Environment Variables Manager Help

Table of contents


1. Introduction

The Environment Variables Manager is a utility for setting up an operating system's environment. It represents environment variables as files and exposes its functions through the Windows shell facilities.

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2. Definitions

Environment a set of named values which the system and applications use to adjust their execution
Global Environment an environment that is visible globally throughout the system
Local Environment 1) an environment that is visible only within the particular command shell session
2) a set of variable files
Variable File a file that Environment Variables Manager uses to represent an environment variable. The name of the file serves as the name of the variable and the file's contents is the variable's value. Variable files have extension '.sysvar' for system variables and '.uservar' for user variables.

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3. Installation and removal

Automatic Installation

Use the provided installer to install and remove the product. Uninstallation preserves existing local environments.

Manual Installation

Copy the product's file to desired location and register it with the regsvr32 utility:

regsvr32 evmshell.dll

To uninstall the product, run regsvr32 with the -u option:

regsvr32 -u evmshell.dll

then delete the file. You may need to log off prior to deleting as the shell extension modules are usually locked by shell.

Note: if you are going to install the product to the directory whose path contains the spaces (e.g. 'C:\Program Files') then ensure that the following registry setting is set to zero:

HKLM\SYSTEM\CurrentControlSet\Control\FileSystem\NtfsDisable8dot3NameCreation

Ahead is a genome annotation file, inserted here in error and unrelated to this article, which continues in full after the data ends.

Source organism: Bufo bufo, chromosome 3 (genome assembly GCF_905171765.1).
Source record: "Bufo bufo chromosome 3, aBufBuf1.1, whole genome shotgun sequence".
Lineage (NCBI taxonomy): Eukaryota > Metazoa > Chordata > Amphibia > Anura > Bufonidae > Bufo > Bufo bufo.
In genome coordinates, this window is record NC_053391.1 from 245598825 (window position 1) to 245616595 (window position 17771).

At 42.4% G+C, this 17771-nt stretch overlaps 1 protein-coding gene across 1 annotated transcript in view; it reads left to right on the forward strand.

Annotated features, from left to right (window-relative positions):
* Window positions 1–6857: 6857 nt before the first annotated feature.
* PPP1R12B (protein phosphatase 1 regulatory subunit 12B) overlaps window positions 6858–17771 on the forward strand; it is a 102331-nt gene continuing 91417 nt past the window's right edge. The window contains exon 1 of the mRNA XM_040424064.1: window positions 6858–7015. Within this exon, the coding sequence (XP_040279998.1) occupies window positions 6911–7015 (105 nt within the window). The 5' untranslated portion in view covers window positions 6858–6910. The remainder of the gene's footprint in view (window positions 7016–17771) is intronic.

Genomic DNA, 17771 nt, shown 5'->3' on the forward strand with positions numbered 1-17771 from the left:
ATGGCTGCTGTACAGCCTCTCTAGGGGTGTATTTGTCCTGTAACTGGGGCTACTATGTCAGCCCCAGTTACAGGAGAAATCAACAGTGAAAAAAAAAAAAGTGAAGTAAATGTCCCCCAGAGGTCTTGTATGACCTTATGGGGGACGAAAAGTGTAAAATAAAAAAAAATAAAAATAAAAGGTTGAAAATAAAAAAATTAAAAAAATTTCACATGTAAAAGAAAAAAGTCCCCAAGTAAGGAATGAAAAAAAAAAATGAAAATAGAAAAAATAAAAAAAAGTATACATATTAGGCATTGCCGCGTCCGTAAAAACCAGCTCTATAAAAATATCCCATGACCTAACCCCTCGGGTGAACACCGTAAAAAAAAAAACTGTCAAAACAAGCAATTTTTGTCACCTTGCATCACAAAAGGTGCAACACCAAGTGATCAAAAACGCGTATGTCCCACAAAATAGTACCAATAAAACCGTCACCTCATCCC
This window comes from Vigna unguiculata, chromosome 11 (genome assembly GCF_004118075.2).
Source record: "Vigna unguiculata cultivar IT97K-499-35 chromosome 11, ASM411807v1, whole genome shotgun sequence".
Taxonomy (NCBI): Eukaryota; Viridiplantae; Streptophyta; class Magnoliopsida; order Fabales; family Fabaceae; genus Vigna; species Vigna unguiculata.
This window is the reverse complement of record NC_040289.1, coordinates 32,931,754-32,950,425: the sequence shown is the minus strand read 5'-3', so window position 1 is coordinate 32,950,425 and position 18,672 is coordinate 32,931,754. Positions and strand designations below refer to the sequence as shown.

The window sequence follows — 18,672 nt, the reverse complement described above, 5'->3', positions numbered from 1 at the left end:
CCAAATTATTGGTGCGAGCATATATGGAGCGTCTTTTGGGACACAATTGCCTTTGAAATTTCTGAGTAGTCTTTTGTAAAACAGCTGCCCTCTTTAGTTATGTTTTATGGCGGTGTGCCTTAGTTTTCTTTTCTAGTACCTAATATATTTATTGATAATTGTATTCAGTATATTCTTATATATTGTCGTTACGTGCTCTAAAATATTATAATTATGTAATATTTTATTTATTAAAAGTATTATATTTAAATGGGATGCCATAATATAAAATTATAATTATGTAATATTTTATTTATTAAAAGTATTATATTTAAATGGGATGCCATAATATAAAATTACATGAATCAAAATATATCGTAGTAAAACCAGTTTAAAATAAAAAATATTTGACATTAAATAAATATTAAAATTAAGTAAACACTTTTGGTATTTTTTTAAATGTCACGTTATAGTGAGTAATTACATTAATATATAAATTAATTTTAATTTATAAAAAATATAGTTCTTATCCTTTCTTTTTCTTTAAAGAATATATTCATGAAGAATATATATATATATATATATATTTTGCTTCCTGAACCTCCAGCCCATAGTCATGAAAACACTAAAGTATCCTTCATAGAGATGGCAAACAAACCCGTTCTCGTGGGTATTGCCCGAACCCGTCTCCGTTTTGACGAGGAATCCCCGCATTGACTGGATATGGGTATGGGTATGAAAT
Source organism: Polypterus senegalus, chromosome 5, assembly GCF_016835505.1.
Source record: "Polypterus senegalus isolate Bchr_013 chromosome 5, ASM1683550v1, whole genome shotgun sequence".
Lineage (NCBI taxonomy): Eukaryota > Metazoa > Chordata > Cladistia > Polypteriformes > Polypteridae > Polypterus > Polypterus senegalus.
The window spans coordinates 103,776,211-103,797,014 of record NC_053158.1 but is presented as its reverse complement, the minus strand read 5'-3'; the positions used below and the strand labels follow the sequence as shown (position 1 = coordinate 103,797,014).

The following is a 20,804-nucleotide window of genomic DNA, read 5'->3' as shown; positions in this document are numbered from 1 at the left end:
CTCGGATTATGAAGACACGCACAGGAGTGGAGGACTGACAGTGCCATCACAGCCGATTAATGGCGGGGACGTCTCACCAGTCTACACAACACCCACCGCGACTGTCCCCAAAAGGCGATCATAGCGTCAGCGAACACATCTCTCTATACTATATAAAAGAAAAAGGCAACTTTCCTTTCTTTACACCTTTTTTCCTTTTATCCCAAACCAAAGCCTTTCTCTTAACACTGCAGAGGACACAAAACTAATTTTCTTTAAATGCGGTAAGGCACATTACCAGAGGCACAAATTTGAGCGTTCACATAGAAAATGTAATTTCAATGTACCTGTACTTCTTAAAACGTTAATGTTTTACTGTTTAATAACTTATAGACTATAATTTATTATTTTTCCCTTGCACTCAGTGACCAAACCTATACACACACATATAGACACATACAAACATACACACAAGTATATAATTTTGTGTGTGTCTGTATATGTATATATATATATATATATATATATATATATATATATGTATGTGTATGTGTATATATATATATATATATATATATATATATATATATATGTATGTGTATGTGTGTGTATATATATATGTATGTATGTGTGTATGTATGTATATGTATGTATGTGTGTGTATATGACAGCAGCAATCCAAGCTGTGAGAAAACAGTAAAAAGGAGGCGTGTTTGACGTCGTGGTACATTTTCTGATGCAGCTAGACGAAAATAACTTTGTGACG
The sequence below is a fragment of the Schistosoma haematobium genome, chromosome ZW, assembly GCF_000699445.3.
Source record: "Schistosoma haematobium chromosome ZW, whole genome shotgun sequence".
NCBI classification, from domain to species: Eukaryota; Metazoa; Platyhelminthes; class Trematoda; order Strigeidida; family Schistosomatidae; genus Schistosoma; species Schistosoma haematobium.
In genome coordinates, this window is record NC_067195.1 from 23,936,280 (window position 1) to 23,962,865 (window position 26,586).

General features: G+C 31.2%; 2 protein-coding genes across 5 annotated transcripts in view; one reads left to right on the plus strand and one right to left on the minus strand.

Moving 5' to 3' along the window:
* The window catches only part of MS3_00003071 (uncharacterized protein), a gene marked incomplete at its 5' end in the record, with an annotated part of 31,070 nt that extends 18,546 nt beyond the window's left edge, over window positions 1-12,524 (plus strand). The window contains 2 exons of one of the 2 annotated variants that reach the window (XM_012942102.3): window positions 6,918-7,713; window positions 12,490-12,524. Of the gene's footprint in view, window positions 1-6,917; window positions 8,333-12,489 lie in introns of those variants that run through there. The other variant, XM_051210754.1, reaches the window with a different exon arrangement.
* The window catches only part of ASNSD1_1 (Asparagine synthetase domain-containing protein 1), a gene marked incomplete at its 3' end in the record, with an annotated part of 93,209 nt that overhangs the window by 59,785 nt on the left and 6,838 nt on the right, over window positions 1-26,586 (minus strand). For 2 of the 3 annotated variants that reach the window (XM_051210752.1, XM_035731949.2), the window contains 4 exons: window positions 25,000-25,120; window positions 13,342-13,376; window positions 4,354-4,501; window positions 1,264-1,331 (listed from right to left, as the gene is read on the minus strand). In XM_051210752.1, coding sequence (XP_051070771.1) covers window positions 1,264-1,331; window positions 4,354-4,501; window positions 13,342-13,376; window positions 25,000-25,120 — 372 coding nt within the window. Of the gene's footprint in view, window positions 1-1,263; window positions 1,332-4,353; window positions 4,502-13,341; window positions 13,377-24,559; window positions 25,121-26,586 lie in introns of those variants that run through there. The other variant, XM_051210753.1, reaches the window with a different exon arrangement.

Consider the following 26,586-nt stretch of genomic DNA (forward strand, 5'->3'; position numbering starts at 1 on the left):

This is required to enable opening local environments with a shortcut.
After the product is installed the setting can be restored to the original value.

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4. Viewing environment

Right-click any file folder (preferably empty) and choose Environment > Dump global environment. The files representing the current environment will be created in that folder:

The contents of variable files is written in UTF-8 encoding with byte order mark.

Another way to get a value of an environment variable is to create a variable file (see Creating Variables) and click Environment > Update variable with global value from its context menu.

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5. Viewing environment (continued)

Set up a detailed view of the folder:

$Local value Value of the local variable (i. e. the contents of the file)
$Local items Number of the items in the local variable (i. e. the number of non-empty unique lines in the file)
$Global items Number of the items in the corresponding global variable
$Matching items Number of the items in the local variable that exist in the corresponding global variable. If matching items go in different order then the number is marked with an asterisk.

A variable file infotip also displays the counts of local, global, and matching items.

The contents of a selected variable file is also displayed in the preview pane of Windows Explorer (requires Windows Vista or later).

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6. Comparing variables

You need to create global environment variable ENVDIFF and specify path to comparison utility as its value. EVM will invoke the utility to compare variables.

To compare a global variable to the local one with the same name, right-click a variable file and click Compare to global variable.